5 Scottish Ferry Tales

In Con's Corner, Scotland by Con JagerLeave a Comment

Flying is fast, cheap, efficient and often impossible to avoid. But it’s also crowded, cramped and claustrophobic, and upgrading is expensive. Then, the airports, such a waste of time. Arrive hours in advance, stand in lines, and deal with the security hoopla, all to get ready in time – for flight delays. Oh, and once in the air, you get crummy food – if any! How about an attractive and adventurous air alternative? Board a boat, sashay onto a ship, frequent a ferry! Here are five October 2016 ferry tales…

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Ferries are the best – and often the only – option to get to Scotland’s islands. It can also be a great option for travel between Ireland and Scotland. Admittedly, I did fly this time, Dublin to Glasgow non-stop on Aer Lingus regional partner Stobart Air, because the schedule of Stena Line’s Belfast-Cairnryan ferry didn’t quite fit into my plans. Still, I’ve taken that Stena Line run before, finding it fun and feasible. Here’s a no-fun fact: don’t ever take a rental car in just one direction: the international drop-off charges are killer, like $2k, I kid you not! Instead, from Dublin, hop on the train to Belfast, an easy 2-hour ride and then take a cab to the ferry port.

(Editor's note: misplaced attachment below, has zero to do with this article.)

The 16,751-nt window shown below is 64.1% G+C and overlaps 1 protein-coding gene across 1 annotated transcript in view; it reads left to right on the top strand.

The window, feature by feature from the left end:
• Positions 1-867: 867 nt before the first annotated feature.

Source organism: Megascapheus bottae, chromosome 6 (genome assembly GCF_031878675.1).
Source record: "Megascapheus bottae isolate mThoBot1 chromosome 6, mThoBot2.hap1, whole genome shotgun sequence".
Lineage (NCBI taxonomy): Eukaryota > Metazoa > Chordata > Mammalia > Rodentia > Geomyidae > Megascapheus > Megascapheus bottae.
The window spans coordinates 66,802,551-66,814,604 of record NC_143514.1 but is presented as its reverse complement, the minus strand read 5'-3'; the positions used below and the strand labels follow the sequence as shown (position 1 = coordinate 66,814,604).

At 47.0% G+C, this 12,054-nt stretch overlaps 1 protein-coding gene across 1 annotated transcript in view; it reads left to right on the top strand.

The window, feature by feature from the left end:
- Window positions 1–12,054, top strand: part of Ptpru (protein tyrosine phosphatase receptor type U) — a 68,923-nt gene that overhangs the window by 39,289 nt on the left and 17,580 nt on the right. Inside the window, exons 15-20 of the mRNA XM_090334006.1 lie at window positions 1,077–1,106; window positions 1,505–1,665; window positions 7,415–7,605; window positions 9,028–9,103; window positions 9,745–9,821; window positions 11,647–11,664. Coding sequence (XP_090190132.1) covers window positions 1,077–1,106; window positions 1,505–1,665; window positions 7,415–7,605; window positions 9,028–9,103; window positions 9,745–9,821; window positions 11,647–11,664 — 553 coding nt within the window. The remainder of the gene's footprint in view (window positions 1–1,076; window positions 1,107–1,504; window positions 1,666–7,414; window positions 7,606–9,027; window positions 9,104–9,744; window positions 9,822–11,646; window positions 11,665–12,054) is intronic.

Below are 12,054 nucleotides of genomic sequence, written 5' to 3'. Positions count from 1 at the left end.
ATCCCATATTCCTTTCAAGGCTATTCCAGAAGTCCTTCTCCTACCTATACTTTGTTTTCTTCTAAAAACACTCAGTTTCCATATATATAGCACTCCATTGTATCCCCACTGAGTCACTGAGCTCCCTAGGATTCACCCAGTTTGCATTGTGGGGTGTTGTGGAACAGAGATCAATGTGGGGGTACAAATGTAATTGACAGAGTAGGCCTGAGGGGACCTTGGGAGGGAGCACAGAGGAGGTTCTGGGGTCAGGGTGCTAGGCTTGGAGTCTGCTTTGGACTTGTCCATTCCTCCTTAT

So here we go, my five ferry tales about travel to Scotland’s islands. This is how adventurers roll! Experience real travel, feel it, find your inner sailor and go by sea. Scotland has ferry companies large and small operating around the seaboards and between the islands. Our company can assist you in booking them directly, as we know what’s where and can provide links and information.

Most routes have car ferries, so you can take your vehicle along rather than fly out to some island and having to rent wheels for a short – and expensive – period. Ferry tickets are easy to book online in advance and you do not need the car registration, as you obviously won’t have that for a rental car. Driving a vehicle on and off the ship is a piece of cake. You’ll be guided by crews that do this all day long, shoehorning everyone onto the car deck, from huge trucks to tiny cars. I do take out the Super Cover Collision Damage Waiver (“CDW”), if only for additional peace of mind – remember, while you are a great driver, others are not! – but it’s not required. We at Authentic include standard CDW in our Scotland trips, so you’ll have at least that.